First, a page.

A single tweet has highlighted a fracking hypocrisy on World Oceans Day

Ben Ainslie America's Cup yacht under former sponsor Land Rover and Ineos petrochemical plant in Belgium
Steve Topple

A famous entrepreneur and his fashion designer mum have been making a bit of a stir this week; not least on Friday 8 June – which is World Oceans Day.

A fracking hypocrisy

Joe Corré is the son of fashion designer and campaigner Vivienne Westwood. He founded the Agent Provocateur lingerie brand. But he also, like his mother, campaigns on environmental and social justice issues. This week, he turned his attention to fracking and plastics pollution.

Corré took to Twitter to highlight a rather hypocritical fact to mark World Oceans Day: that a firm called INEOS sponsors (to the tune of £110m) sailor Ben Ainslie’s America’s Cup team:

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INEOS is a multinational fossil fuels and petrochemical company that’s involved in shale gas extraction, or ‘fracking’. It’s already controversial, as farmers and landowners are up in arms about the way INEOS deals with them. The company has also fallen out with the National Trust, which it’s taking to court after the organisation refused to allow it to frack on Trust land.

In perhaps its most audacious move yet, INEOS is taking the Scottish government to court over what it says is an “unlawful” ban on fracking. But what we don’t often hear about is the the firm’s contribution to plastics pollution.

Plastic, not fantastic

As the campaign group Food & Water Watch Europe has documented, fracking, plastics pollution and INEOS are all inextricably linked. INEOS imports [pdf, p4] fracking-derived ethane gas from the US into Europe, to use in its plastics production. As Food & Water Watch Europe noted [pdf, p1] ethane is turned into ethylene “for the production of finished petrochemicals – such as plastics”. Plastics are a major concern for our oceans. According to Greenpeace, 12.7m tonnes of plastic end up in them every year.

Food and Water Watch Europe also claims [pdf, p1] INEOS has a “chequered” track record when it comes to the environment, and it has extensively charted [pdf] its controversial history.

In a statement to The Canary Corré said:

It’s impossible to reconcile the government’s ‘War on Plastic’ with its policy on fracking when they’re clearly enabling the creation of yet more problem plastic. It’s sheer hypocrisy.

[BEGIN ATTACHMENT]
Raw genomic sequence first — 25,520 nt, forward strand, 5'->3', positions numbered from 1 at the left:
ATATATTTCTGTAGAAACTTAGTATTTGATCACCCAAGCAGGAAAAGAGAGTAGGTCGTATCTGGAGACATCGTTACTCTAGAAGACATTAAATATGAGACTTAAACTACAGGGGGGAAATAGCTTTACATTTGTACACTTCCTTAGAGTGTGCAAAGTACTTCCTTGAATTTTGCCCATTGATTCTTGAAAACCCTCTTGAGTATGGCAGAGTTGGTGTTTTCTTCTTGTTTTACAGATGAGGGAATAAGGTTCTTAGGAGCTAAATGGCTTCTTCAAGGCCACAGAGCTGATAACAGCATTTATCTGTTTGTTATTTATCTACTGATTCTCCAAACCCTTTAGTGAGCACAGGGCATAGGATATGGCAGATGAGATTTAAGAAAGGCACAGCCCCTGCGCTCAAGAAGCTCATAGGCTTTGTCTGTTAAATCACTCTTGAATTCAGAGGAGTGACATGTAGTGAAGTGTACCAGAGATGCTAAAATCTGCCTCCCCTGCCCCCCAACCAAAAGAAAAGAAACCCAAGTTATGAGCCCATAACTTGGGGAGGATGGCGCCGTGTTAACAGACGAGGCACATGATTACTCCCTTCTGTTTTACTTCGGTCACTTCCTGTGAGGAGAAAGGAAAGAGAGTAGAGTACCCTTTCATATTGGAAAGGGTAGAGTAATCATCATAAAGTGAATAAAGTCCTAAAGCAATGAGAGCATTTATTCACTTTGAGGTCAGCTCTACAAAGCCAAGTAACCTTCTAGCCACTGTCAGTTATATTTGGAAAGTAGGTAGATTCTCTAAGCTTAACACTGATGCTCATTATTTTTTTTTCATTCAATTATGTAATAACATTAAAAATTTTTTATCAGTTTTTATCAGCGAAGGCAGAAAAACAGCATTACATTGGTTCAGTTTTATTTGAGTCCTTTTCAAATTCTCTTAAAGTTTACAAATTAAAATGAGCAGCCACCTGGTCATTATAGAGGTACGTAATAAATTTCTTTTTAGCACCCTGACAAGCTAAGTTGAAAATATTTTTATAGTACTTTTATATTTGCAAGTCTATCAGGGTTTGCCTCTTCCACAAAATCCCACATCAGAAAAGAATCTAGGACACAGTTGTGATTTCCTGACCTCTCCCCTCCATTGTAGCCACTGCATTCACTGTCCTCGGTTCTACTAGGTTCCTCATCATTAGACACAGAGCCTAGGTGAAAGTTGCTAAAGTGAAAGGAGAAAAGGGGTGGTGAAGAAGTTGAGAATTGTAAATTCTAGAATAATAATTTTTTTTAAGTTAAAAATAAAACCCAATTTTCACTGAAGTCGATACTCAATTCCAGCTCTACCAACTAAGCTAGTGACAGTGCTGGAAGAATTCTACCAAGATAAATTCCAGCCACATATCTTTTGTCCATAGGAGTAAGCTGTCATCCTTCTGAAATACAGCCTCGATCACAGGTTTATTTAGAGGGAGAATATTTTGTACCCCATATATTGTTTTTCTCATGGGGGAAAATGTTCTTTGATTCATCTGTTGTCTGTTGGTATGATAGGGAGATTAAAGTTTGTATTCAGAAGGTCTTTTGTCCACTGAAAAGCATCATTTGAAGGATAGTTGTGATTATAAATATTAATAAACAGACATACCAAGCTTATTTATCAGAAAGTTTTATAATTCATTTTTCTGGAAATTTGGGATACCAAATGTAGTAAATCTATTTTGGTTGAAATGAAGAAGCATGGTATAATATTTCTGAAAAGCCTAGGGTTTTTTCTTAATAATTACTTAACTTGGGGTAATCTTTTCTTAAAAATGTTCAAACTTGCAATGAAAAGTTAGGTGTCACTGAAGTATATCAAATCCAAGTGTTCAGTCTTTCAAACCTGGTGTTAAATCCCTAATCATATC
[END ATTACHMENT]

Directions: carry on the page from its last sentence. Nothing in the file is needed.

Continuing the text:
If INEOS get their way and fulfil their ambition to frack the length and breadth of the UK, they will be making a vast contribution to the already growing pile of cheap plastics in the world today. INEOS have a horrendous environmental track record in Europe and have been responsible for toxic chemicals, leaks, fires and explosions that have endangered workers, communities and the environment.

Now they plan to bring those dangers to hundreds of communities across the UK, just to make more plastics that we don’t want…

Taking the fight to Downing Street

Earlier in the week, Corré and Westwood took their campaign against fracking and plastic to 10 Downing Street:

Vivienne Westwood, Joe Corre and campaigners outside Downing Street

Fracking and plastics campaigners outside Downing Street

Joe Corre outside Downing Street on Tuesday

They handed a box of evidence in to Number 10. It shows the links INEOS has to pollution and environmental damage, including research by Food and Water Watch Europe. But they also gave Theresa May’s officials some more hands-on proof of just how fracking and plastics pollution are linked:

Poisonous plastic nurdles produced by INEOS fracked gas

The dirtiest of industries

If you thought fracking was bad enough, then the implications of this dirty industry for plastics pollution make it a whole lot worse. And just to top it all off, one of the most notorious companies involved thinks it can greenwash its image by sport sponsorship. Sadly for INEOS, Corré has rumbled it.

Get Involved!

– Stay up to date with fracking news from DrillOrDrop.

– Read more about fracking from The Canary.

Featured image via Land Rover MENA / Flickr and Alf van Beem / Wikimedia

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